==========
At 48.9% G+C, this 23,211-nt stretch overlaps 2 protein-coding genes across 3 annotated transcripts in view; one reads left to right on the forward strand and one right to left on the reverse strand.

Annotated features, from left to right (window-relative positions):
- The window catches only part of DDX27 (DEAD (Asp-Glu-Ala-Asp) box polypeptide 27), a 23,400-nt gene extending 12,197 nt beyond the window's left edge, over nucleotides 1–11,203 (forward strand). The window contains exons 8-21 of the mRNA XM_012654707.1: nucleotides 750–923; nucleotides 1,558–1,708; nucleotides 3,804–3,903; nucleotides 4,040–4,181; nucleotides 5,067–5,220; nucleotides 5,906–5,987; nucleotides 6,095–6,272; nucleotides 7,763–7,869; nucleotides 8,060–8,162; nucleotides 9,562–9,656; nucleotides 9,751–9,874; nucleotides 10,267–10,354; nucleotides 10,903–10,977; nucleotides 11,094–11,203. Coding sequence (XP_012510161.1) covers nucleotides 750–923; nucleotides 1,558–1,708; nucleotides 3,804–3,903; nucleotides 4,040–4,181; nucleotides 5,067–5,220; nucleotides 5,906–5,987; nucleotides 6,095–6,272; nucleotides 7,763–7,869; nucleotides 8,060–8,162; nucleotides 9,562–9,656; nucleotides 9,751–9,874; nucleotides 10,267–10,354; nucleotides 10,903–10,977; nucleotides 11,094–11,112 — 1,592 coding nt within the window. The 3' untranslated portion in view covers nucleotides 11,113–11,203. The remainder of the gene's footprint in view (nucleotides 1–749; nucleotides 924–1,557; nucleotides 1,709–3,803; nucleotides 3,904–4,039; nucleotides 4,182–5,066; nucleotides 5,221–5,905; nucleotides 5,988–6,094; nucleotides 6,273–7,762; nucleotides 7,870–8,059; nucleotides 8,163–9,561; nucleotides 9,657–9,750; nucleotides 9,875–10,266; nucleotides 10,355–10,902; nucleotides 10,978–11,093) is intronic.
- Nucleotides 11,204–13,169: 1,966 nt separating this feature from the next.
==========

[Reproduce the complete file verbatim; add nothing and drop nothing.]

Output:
At 48.9% G+C, this 23,211-nt stretch overlaps 2 protein-coding genes across 3 annotated transcripts in view; one reads left to right on the forward strand and one right to left on the reverse strand.

Annotated features, from left to right (window-relative positions):
- The window catches only part of DDX27 (DEAD (Asp-Glu-Ala-Asp) box polypeptide 27), a 23,400-nt gene extending 12,197 nt beyond the window's left edge, over nucleotides 1–11,203 (forward strand). The window contains exons 8-21 of the mRNA XM_012654707.1: nucleotides 750–923; nucleotides 1,558–1,708; nucleotides 3,804–3,903; nucleotides 4,040–4,181; nucleotides 5,067–5,220; nucleotides 5,906–5,987; nucleotides 6,095–6,272; nucleotides 7,763–7,869; nucleotides 8,060–8,162; nucleotides 9,562–9,656; nucleotides 9,751–9,874; nucleotides 10,267–10,354; nucleotides 10,903–10,977; nucleotides 11,094–11,203. Coding sequence (XP_012510161.1) covers nucleotides 750–923; nucleotides 1,558–1,708; nucleotides 3,804–3,903; nucleotides 4,040–4,181; nucleotides 5,067–5,220; nucleotides 5,906–5,987; nucleotides 6,095–6,272; nucleotides 7,763–7,869; nucleotides 8,060–8,162; nucleotides 9,562–9,656; nucleotides 9,751–9,874; nucleotides 10,267–10,354; nucleotides 10,903–10,977; nucleotides 11,094–11,112 — 1,592 coding nt within the window. The 3' untranslated portion in view covers nucleotides 11,113–11,203. The remainder of the gene's footprint in view (nucleotides 1–749; nucleotides 924–1,557; nucleotides 1,709–3,803; nucleotides 3,904–4,039; nucleotides 4,182–5,066; nucleotides 5,221–5,905; nucleotides 5,988–6,094; nucleotides 6,273–7,762; nucleotides 7,870–8,059; nucleotides 8,163–9,561; nucleotides 9,657–9,750; nucleotides 9,875–10,266; nucleotides 10,355–10,902; nucleotides 10,978–11,093) is intronic.
- Nucleotides 11,204–13,169: 1,966 nt separating this feature from the next.